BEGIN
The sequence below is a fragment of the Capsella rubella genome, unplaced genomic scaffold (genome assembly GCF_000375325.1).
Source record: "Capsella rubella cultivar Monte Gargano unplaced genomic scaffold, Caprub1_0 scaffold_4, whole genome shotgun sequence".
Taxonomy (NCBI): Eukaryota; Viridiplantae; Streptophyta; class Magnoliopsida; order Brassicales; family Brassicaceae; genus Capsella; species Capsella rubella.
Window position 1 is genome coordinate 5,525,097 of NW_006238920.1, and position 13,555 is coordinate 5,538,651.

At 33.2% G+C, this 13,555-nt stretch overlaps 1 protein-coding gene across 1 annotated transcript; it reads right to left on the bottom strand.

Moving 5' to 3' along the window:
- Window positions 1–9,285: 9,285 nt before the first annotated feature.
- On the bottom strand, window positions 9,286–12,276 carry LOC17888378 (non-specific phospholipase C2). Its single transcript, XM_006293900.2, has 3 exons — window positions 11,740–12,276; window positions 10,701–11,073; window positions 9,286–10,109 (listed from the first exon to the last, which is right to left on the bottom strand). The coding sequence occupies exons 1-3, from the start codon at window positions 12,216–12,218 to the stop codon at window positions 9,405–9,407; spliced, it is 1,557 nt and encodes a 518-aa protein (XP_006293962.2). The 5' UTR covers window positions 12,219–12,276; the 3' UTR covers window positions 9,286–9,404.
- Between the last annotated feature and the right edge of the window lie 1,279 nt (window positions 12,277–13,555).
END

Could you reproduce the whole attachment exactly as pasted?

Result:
The sequence below is a fragment of the Capsella rubella genome, unplaced genomic scaffold (genome assembly GCF_000375325.1).
Source record: "Capsella rubella cultivar Monte Gargano unplaced genomic scaffold, Caprub1_0 scaffold_4, whole genome shotgun sequence".
Taxonomy (NCBI): Eukaryota; Viridiplantae; Streptophyta; class Magnoliopsida; order Brassicales; family Brassicaceae; genus Capsella; species Capsella rubella.
Window position 1 is genome coordinate 5,525,097 of NW_006238920.1, and position 13,555 is coordinate 5,538,651.

At 33.2% G+C, this 13,555-nt stretch overlaps 1 protein-coding gene across 1 annotated transcript; it reads right to left on the bottom strand.

Moving 5' to 3' along the window:
- Window positions 1–9,285: 9,285 nt before the first annotated feature.
- On the bottom strand, window positions 9,286–12,276 carry LOC17888378 (non-specific phospholipase C2). Its single transcript, XM_006293900.2, has 3 exons — window positions 11,740–12,276; window positions 10,701–11,073; window positions 9,286–10,109 (listed from the first exon to the last, which is right to left on the bottom strand). The coding sequence occupies exons 1-3, from the start codon at window positions 12,216–12,218 to the stop codon at window positions 9,405–9,407; spliced, it is 1,557 nt and encodes a 518-aa protein (XP_006293962.2). The 5' UTR covers window positions 12,219–12,276; the 3' UTR covers window positions 9,286–9,404.
- Between the last annotated feature and the right edge of the window lie 1,279 nt (window positions 12,277–13,555).